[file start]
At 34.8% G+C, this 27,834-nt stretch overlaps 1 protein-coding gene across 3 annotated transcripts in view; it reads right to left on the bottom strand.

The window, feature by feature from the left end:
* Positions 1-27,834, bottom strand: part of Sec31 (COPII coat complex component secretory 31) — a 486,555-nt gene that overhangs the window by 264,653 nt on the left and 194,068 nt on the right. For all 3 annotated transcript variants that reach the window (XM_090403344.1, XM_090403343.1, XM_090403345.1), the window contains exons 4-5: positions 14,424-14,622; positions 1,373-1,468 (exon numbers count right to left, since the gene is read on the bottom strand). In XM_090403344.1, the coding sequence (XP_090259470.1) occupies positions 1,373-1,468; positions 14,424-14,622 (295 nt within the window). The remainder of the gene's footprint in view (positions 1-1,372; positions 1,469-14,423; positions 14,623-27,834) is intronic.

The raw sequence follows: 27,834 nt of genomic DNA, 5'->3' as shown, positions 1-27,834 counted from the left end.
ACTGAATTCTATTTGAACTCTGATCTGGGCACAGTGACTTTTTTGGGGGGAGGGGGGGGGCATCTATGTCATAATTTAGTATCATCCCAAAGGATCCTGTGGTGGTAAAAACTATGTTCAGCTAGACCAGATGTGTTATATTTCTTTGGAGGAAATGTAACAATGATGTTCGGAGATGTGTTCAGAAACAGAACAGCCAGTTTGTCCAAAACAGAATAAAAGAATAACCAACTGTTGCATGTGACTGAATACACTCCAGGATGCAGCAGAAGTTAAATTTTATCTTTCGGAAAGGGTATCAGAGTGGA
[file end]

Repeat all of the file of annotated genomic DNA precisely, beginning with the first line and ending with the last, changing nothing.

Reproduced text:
At 34.8% G+C, this 27,834-nt stretch overlaps 1 protein-coding gene across 3 annotated transcripts in view; it reads right to left on the bottom strand.

The window, feature by feature from the left end:
* Positions 1-27,834, bottom strand: part of Sec31 (COPII coat complex component secretory 31) — a 486,555-nt gene that overhangs the window by 264,653 nt on the left and 194,068 nt on the right. For all 3 annotated transcript variants that reach the window (XM_090403344.1, XM_090403343.1, XM_090403345.1), the window contains exons 4-5: positions 14,424-14,622; positions 1,373-1,468 (exon numbers count right to left, since the gene is read on the bottom strand). In XM_090403344.1, the coding sequence (XP_090259470.1) occupies positions 1,373-1,468; positions 14,424-14,622 (295 nt within the window). The remainder of the gene's footprint in view (positions 1-1,372; positions 1,469-14,423; positions 14,623-27,834) is intronic.

The raw sequence follows: 27,834 nt of genomic DNA, 5'->3' as shown, positions 1-27,834 counted from the left end.
ACTGAATTCTATTTGAACTCTGATCTGGGCACAGTGACTTTTTTGGGGGGAGGGGGGGGGCATCTATGTCATAATTTAGTATCATCCCAAAGGATCCTGTGGTGGTAAAAACTATGTTCAGCTAGACCAGATGTGTTATATTTCTTTGGAGGAAATGTAACAATGATGTTCGGAGATGTGTTCAGAAACAGAACAGCCAGTTTGTCCAAAACAGAATAAAAGAATAACCAACTGTTGCATGTGACTGAATACACTCCAGGATGCAGCAGAAGTTAAATTTTATCTTTCGGAAAGGGTATCAGAGTGGA